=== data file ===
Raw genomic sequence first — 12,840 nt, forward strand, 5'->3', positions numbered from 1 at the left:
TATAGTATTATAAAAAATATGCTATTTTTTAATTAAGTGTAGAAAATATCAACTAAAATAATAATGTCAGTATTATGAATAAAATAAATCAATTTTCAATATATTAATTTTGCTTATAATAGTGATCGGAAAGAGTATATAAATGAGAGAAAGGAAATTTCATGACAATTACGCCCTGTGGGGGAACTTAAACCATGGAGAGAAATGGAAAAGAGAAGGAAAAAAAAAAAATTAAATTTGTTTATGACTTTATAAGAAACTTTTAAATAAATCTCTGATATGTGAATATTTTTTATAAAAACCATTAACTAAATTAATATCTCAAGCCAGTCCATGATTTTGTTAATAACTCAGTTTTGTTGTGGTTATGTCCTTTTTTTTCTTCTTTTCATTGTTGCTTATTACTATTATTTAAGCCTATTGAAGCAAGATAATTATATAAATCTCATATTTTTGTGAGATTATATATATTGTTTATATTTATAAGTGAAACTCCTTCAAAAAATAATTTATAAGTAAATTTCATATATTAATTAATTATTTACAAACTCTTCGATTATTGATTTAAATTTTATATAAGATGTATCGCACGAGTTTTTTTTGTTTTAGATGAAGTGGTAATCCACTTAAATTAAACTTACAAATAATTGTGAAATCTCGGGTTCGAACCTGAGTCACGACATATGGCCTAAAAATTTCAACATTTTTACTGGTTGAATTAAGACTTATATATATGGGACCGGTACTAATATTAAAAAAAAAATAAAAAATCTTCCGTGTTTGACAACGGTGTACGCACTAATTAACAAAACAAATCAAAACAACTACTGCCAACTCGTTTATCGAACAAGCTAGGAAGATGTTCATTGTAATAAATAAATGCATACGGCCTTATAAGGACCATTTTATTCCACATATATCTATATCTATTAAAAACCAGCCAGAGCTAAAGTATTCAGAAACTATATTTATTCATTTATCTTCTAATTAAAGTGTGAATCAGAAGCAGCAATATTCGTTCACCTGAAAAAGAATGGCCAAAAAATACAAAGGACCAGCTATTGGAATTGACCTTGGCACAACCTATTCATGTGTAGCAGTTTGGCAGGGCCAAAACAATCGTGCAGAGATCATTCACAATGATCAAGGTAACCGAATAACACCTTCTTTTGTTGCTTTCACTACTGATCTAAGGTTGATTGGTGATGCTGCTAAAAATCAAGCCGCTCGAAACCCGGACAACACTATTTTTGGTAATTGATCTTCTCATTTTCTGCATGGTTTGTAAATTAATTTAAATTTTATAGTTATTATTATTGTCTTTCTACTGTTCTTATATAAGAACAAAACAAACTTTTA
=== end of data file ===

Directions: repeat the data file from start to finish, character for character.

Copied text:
Raw genomic sequence first — 12,840 nt, forward strand, 5'->3', positions numbered from 1 at the left:
TATAGTATTATAAAAAATATGCTATTTTTTAATTAAGTGTAGAAAATATCAACTAAAATAATAATGTCAGTATTATGAATAAAATAAATCAATTTTCAATATATTAATTTTGCTTATAATAGTGATCGGAAAGAGTATATAAATGAGAGAAAGGAAATTTCATGACAATTACGCCCTGTGGGGGAACTTAAACCATGGAGAGAAATGGAAAAGAGAAGGAAAAAAAAAAAATTAAATTTGTTTATGACTTTATAAGAAACTTTTAAATAAATCTCTGATATGTGAATATTTTTTATAAAAACCATTAACTAAATTAATATCTCAAGCCAGTCCATGATTTTGTTAATAACTCAGTTTTGTTGTGGTTATGTCCTTTTTTTTCTTCTTTTCATTGTTGCTTATTACTATTATTTAAGCCTATTGAAGCAAGATAATTATATAAATCTCATATTTTTGTGAGATTATATATATTGTTTATATTTATAAGTGAAACTCCTTCAAAAAATAATTTATAAGTAAATTTCATATATTAATTAATTATTTACAAACTCTTCGATTATTGATTTAAATTTTATATAAGATGTATCGCACGAGTTTTTTTTGTTTTAGATGAAGTGGTAATCCACTTAAATTAAACTTACAAATAATTGTGAAATCTCGGGTTCGAACCTGAGTCACGACATATGGCCTAAAAATTTCAACATTTTTACTGGTTGAATTAAGACTTATATATATGGGACCGGTACTAATATTAAAAAAAAAATAAAAAATCTTCCGTGTTTGACAACGGTGTACGCACTAATTAACAAAACAAATCAAAACAACTACTGCCAACTCGTTTATCGAACAAGCTAGGAAGATGTTCATTGTAATAAATAAATGCATACGGCCTTATAAGGACCATTTTATTCCACATATATCTATATCTATTAAAAACCAGCCAGAGCTAAAGTATTCAGAAACTATATTTATTCATTTATCTTCTAATTAAAGTGTGAATCAGAAGCAGCAATATTCGTTCACCTGAAAAAGAATGGCCAAAAAATACAAAGGACCAGCTATTGGAATTGACCTTGGCACAACCTATTCATGTGTAGCAGTTTGGCAGGGCCAAAACAATCGTGCAGAGATCATTCACAATGATCAAGGTAACCGAATAACACCTTCTTTTGTTGCTTTCACTACTGATCTAAGGTTGATTGGTGATGCTGCTAAAAATCAAGCCGCTCGAAACCCGGACAACACTATTTTTGGTAATTGATCTTCTCATTTTCTGCATGGTTTGTAAATTAATTTAAATTTTATAGTTATTATTATTGTCTTTCTACTGTTCTTATATAAGAACAAAACAAACTTTTA